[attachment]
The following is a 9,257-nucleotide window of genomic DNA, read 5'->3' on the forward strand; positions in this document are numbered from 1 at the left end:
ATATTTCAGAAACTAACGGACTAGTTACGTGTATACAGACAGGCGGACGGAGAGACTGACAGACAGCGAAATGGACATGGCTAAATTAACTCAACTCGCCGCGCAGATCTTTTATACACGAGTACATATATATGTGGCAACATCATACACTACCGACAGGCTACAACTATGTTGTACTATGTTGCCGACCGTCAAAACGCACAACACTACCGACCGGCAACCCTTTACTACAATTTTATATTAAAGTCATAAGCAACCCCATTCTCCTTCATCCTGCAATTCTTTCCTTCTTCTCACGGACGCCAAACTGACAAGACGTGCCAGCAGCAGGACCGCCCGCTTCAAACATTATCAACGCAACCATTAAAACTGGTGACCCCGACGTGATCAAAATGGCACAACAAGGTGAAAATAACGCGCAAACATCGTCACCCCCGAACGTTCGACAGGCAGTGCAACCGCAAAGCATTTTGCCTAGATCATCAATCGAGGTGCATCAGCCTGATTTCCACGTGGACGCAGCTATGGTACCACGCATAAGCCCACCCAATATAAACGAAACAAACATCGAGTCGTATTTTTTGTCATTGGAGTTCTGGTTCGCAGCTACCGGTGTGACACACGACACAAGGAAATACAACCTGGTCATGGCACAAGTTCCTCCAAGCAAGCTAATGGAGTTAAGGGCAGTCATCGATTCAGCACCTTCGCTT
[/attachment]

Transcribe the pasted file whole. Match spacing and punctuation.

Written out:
The following is a 9,257-nucleotide window of genomic DNA, read 5'->3' on the forward strand; positions in this document are numbered from 1 at the left end:
ATATTTCAGAAACTAACGGACTAGTTACGTGTATACAGACAGGCGGACGGAGAGACTGACAGACAGCGAAATGGACATGGCTAAATTAACTCAACTCGCCGCGCAGATCTTTTATACACGAGTACATATATATGTGGCAACATCATACACTACCGACAGGCTACAACTATGTTGTACTATGTTGCCGACCGTCAAAACGCACAACACTACCGACCGGCAACCCTTTACTACAATTTTATATTAAAGTCATAAGCAACCCCATTCTCCTTCATCCTGCAATTCTTTCCTTCTTCTCACGGACGCCAAACTGACAAGACGTGCCAGCAGCAGGACCGCCCGCTTCAAACATTATCAACGCAACCATTAAAACTGGTGACCCCGACGTGATCAAAATGGCACAACAAGGTGAAAATAACGCGCAAACATCGTCACCCCCGAACGTTCGACAGGCAGTGCAACCGCAAAGCATTTTGCCTAGATCATCAATCGAGGTGCATCAGCCTGATTTCCACGTGGACGCAGCTATGGTACCACGCATAAGCCCACCCAATATAAACGAAACAAACATCGAGTCGTATTTTTTGTCATTGGAGTTCTGGTTCGCAGCTACCGGTGTGACACACGACACAAGGAAATACAACCTGGTCATGGCACAAGTTCCTCCAAGCAAGCTAATGGAGTTAAGGGCAGTCATCGATTCAGCACCTTCGCTT